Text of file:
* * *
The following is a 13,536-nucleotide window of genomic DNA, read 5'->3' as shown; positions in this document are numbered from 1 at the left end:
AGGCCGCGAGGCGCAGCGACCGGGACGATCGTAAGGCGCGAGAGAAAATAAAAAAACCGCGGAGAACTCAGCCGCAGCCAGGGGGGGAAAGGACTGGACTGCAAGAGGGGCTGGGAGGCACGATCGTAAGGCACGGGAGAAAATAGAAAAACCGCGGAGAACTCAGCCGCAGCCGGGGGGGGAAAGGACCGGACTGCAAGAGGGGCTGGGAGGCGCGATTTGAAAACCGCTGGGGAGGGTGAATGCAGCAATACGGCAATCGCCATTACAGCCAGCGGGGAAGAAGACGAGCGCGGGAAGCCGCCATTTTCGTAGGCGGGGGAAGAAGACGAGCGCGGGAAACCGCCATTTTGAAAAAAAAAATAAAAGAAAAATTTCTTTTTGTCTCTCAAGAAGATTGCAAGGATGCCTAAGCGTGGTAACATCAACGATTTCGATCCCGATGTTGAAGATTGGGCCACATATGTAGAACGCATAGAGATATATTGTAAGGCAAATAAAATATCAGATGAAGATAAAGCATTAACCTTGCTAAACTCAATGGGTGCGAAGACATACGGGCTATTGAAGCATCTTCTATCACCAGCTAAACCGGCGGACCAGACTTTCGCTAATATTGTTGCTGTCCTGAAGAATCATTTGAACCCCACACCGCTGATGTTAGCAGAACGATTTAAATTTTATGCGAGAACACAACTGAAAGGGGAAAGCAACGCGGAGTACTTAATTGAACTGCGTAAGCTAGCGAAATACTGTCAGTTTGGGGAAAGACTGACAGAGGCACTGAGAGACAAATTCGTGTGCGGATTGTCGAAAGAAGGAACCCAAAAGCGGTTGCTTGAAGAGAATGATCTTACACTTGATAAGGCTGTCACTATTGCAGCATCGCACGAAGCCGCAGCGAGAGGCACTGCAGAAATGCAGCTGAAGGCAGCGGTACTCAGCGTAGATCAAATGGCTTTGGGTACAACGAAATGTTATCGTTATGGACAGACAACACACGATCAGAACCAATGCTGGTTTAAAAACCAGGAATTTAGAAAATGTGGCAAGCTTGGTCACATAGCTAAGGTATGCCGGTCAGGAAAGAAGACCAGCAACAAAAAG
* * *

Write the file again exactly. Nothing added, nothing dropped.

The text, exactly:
The following is a 13,536-nucleotide window of genomic DNA, read 5'->3' as shown; positions in this document are numbered from 1 at the left end:
AGGCCGCGAGGCGCAGCGACCGGGACGATCGTAAGGCGCGAGAGAAAATAAAAAAACCGCGGAGAACTCAGCCGCAGCCAGGGGGGGAAAGGACTGGACTGCAAGAGGGGCTGGGAGGCACGATCGTAAGGCACGGGAGAAAATAGAAAAACCGCGGAGAACTCAGCCGCAGCCGGGGGGGGAAAGGACCGGACTGCAAGAGGGGCTGGGAGGCGCGATTTGAAAACCGCTGGGGAGGGTGAATGCAGCAATACGGCAATCGCCATTACAGCCAGCGGGGAAGAAGACGAGCGCGGGAAGCCGCCATTTTCGTAGGCGGGGGAAGAAGACGAGCGCGGGAAACCGCCATTTTGAAAAAAAAAATAAAAGAAAAATTTCTTTTTGTCTCTCAAGAAGATTGCAAGGATGCCTAAGCGTGGTAACATCAACGATTTCGATCCCGATGTTGAAGATTGGGCCACATATGTAGAACGCATAGAGATATATTGTAAGGCAAATAAAATATCAGATGAAGATAAAGCATTAACCTTGCTAAACTCAATGGGTGCGAAGACATACGGGCTATTGAAGCATCTTCTATCACCAGCTAAACCGGCGGACCAGACTTTCGCTAATATTGTTGCTGTCCTGAAGAATCATTTGAACCCCACACCGCTGATGTTAGCAGAACGATTTAAATTTTATGCGAGAACACAACTGAAAGGGGAAAGCAACGCGGAGTACTTAATTGAACTGCGTAAGCTAGCGAAATACTGTCAGTTTGGGGAAAGACTGACAGAGGCACTGAGAGACAAATTCGTGTGCGGATTGTCGAAAGAAGGAACCCAAAAGCGGTTGCTTGAAGAGAATGATCTTACACTTGATAAGGCTGTCACTATTGCAGCATCGCACGAAGCCGCAGCGAGAGGCACTGCAGAAATGCAGCTGAAGGCAGCGGTACTCAGCGTAGATCAAATGGCTTTGGGTACAACGAAATGTTATCGTTATGGACAGACAACACACGATCAGAACCAATGCTGGTTTAAAAACCAGGAATTTAGAAAATGTGGCAAGCTTGGTCACATAGCTAAGGTATGCCGGTCAGGAAAGAAGACCAGCAACAAAAAG